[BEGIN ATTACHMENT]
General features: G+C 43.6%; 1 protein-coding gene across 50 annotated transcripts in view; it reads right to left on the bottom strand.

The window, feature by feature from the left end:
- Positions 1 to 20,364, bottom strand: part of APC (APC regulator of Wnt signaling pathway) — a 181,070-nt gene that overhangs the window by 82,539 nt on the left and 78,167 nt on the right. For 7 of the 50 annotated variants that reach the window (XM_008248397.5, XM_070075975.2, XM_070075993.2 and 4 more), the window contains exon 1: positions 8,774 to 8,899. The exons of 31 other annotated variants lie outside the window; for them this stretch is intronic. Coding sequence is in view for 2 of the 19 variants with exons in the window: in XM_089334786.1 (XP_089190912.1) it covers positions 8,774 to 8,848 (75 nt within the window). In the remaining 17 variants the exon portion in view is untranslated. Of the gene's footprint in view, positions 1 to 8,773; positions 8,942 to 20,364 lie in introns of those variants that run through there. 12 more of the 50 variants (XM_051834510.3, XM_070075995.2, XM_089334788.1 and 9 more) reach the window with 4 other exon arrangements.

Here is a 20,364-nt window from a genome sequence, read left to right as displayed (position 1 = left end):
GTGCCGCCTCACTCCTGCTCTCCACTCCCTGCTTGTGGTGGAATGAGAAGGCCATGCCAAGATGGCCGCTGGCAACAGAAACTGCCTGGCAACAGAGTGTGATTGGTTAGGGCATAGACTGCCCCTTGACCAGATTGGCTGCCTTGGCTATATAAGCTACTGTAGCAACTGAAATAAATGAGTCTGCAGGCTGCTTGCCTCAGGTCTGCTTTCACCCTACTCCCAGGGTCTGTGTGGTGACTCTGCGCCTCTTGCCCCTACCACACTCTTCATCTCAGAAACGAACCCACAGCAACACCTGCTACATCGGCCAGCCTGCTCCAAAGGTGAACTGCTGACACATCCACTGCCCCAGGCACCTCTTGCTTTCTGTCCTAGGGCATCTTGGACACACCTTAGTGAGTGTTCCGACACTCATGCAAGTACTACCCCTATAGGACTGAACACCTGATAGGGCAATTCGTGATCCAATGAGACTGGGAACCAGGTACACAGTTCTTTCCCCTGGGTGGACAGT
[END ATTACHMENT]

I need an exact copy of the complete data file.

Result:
General features: G+C 43.6%; 1 protein-coding gene across 50 annotated transcripts in view; it reads right to left on the bottom strand.

The window, feature by feature from the left end:
- Positions 1 to 20,364, bottom strand: part of APC (APC regulator of Wnt signaling pathway) — a 181,070-nt gene that overhangs the window by 82,539 nt on the left and 78,167 nt on the right. For 7 of the 50 annotated variants that reach the window (XM_008248397.5, XM_070075975.2, XM_070075993.2 and 4 more), the window contains exon 1: positions 8,774 to 8,899. The exons of 31 other annotated variants lie outside the window; for them this stretch is intronic. Coding sequence is in view for 2 of the 19 variants with exons in the window: in XM_089334786.1 (XP_089190912.1) it covers positions 8,774 to 8,848 (75 nt within the window). In the remaining 17 variants the exon portion in view is untranslated. Of the gene's footprint in view, positions 1 to 8,773; positions 8,942 to 20,364 lie in introns of those variants that run through there. 12 more of the 50 variants (XM_051834510.3, XM_070075995.2, XM_089334788.1 and 9 more) reach the window with 4 other exon arrangements.

Here is a 20,364-nt window from a genome sequence, read left to right as displayed (position 1 = left end):
GTGCCGCCTCACTCCTGCTCTCCACTCCCTGCTTGTGGTGGAATGAGAAGGCCATGCCAAGATGGCCGCTGGCAACAGAAACTGCCTGGCAACAGAGTGTGATTGGTTAGGGCATAGACTGCCCCTTGACCAGATTGGCTGCCTTGGCTATATAAGCTACTGTAGCAACTGAAATAAATGAGTCTGCAGGCTGCTTGCCTCAGGTCTGCTTTCACCCTACTCCCAGGGTCTGTGTGGTGACTCTGCGCCTCTTGCCCCTACCACACTCTTCATCTCAGAAACGAACCCACAGCAACACCTGCTACATCGGCCAGCCTGCTCCAAAGGTGAACTGCTGACACATCCACTGCCCCAGGCACCTCTTGCTTTCTGTCCTAGGGCATCTTGGACACACCTTAGTGAGTGTTCCGACACTCATGCAAGTACTACCCCTATAGGACTGAACACCTGATAGGGCAATTCGTGATCCAATGAGACTGGGAACCAGGTACACAGTTCTTTCCCCTGGGTGGACAGT